Understaffing in Nursing Homes
Lack of staff can cause abuse and neglect
Nursing homes have a variety of responsibilities for their residents’ health and safety, and providing that level of care is labor-intensive. When there is a lack of staff, the residents are the ones who have to deal with the consequences, often in the form of nursing home abuse and neglect.
Understaffing in nursing homes is a widespread issue that leads to nursing home abuse and neglect. At Hal Waldman & Associates, we are dedicated to holding nursing homes responsible because your loved one deserved the care and attention you entrusted the facility to provide. Contact us today to review your legal rights and options with an experienced Pittsburgh nursing home abuse lawyer.
Causes of understaffing in nursing homes
Understaffing has become one of the most common causes of nursing home neglect and, in some cases, abuse. While repercussions of understaffing burden nursing home staff members, it’s the residents that bear the brunt. Understaffing contributes to abuse and neglect in many ways, including:
Turnover rates indicate how often employees leave their jobs. When turnover rates are high, staff members are constantly leaving. This leads to a cycle of continuously hiring and training new staff. With high turnover rates, facilities are frequently understaffed, the existing staff becomes overworked, and the care and safe environments of nursing homes are disrupted.
Overtime and exhaustion
In an understaffed facility, the remaining staff often need to work additional hours to compensate. Excessive overtime leads to exhaustion and burnout, reducing the quality of care and increasing the likelihood of abuse.
Lack of trained and certified nurses
Trained and certified nurses have become scarce, contributing to the ongoing problem of understaffing in nursing homes. Many nursing homes do not offer good enough pay, hours, and working conditions to attract qualified nurses with other employment options. Without sufficient nurses, nursing homes cannot provide the level of care residents need.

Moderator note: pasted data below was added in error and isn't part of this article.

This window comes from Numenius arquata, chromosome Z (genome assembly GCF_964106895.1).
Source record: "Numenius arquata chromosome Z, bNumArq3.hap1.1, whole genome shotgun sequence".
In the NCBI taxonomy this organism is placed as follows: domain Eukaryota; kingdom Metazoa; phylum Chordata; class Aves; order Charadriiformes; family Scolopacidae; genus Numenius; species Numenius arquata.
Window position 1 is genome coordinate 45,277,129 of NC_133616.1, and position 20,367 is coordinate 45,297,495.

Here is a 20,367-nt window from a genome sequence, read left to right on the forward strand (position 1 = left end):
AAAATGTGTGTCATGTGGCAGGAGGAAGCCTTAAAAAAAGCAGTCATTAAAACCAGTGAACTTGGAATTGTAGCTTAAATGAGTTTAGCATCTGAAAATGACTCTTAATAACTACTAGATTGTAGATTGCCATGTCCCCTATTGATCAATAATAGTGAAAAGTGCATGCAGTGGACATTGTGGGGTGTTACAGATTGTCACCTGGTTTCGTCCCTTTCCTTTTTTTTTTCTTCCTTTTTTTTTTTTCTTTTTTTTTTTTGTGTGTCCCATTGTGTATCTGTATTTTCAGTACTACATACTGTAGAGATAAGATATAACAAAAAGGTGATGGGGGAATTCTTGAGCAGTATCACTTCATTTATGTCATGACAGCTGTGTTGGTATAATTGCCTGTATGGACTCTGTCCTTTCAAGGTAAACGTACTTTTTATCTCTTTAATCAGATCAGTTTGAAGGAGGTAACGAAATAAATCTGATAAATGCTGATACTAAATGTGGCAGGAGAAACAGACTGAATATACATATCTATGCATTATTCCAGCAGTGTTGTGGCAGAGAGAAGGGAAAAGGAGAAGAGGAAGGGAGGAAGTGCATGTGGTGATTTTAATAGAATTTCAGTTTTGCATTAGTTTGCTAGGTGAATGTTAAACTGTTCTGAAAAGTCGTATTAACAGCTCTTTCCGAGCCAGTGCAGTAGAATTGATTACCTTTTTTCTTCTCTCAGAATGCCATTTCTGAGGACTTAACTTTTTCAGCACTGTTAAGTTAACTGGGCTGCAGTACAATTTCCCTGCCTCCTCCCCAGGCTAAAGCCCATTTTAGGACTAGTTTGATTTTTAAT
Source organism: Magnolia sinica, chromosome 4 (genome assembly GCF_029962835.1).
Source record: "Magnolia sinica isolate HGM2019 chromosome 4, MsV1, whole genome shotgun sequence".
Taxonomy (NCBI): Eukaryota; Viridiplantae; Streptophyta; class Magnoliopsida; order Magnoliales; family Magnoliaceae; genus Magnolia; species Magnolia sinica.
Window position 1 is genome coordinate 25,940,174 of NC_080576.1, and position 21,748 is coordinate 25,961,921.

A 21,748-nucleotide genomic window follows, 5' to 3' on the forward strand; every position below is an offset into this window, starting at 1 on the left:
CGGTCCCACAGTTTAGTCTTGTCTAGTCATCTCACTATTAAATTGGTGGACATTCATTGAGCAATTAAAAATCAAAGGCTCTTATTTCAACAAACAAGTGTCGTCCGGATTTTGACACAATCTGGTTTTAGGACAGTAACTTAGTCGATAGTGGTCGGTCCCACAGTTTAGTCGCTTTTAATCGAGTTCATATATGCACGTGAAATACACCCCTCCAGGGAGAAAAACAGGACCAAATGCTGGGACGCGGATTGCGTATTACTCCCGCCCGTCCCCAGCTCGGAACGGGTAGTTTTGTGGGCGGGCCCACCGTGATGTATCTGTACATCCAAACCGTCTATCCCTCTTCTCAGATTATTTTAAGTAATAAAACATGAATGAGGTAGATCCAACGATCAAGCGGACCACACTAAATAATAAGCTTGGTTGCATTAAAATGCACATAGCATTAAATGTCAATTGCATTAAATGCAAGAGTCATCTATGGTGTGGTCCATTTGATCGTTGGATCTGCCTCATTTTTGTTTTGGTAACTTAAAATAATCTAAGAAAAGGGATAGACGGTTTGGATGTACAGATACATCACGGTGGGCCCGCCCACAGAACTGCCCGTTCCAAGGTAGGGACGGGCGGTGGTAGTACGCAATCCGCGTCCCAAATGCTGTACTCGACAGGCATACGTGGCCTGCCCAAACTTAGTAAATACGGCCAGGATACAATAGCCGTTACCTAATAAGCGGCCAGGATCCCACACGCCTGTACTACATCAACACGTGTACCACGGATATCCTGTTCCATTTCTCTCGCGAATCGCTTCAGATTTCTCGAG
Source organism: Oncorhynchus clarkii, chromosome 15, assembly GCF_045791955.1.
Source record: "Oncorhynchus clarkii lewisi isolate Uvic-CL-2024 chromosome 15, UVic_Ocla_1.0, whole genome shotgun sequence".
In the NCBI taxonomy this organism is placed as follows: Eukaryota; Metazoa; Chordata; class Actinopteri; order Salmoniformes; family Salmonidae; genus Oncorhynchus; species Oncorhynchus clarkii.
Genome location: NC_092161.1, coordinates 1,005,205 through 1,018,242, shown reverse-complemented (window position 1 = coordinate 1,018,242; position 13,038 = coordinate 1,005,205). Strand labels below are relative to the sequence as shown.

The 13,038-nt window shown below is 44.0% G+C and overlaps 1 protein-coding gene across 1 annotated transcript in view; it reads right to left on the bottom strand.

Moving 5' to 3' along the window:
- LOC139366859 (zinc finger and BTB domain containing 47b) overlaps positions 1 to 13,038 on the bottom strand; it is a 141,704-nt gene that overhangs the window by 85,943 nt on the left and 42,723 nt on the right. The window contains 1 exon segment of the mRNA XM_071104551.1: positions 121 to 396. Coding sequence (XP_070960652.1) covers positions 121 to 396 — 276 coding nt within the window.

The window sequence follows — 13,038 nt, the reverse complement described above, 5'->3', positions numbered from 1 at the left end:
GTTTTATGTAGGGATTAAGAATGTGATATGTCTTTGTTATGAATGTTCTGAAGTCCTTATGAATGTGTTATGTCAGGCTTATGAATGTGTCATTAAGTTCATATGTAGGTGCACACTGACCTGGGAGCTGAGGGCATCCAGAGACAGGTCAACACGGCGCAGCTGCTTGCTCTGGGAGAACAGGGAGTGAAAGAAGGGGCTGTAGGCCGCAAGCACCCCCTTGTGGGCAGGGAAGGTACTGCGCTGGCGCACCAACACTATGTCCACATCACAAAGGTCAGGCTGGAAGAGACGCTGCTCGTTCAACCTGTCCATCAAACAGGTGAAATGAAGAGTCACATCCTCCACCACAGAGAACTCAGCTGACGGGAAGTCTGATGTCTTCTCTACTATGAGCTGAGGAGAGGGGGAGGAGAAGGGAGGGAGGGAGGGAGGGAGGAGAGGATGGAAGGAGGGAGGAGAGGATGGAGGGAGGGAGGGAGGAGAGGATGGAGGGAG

Consequences of understaffing
Understaffing in nursing homes directly results in the neglect of residents’ needs, leading to many alarming consequences. With a staff shortage, the quality of care in facilities becomes less than the standard, posing safety and health risks to vulnerable residents. For example, preventing falls is more difficult in an understaffed facility because there aren’t enough staff to help residents in and out of bed or supervise them when they fall.
Understaffed nursing homes do not have enough caregivers to attend to all the residents during mealtimes, which is the biggest test of staffing. Without a proper diet, residents fall victim to malnutrition and dehydration.
Due to heavy workload, overwhelmed staff members can unintentionally overlook a resident’s basic care needs. Understaffed facilities may not regularly turn residents in bed, leading to bedsores. They may also neglect residents’ hygiene and other basic needs.
Finally, understaffing increases the risk of nursing home abuse. In part, this is because overworked and exhausted staff may be more likely to commit acts of abuse – this is not an excuse, of course, but it is a partial explanation. Moreover, understaffed facilities may be so desperate for workers that they skip background checks or negligently retain workers who have shown warning signs of abusive behavior.
We know how to hold negligent nursing facilities accountable
If your parent or loved one has been mistreated in a nursing home due to understaffing, you don’t have to face this alone. At Hal Waldman & Associates, we know that understaffing is a considerable issue affecting facilities across Pennsylvania. We work hard to hold them accountable and pursue fair compensation for your family.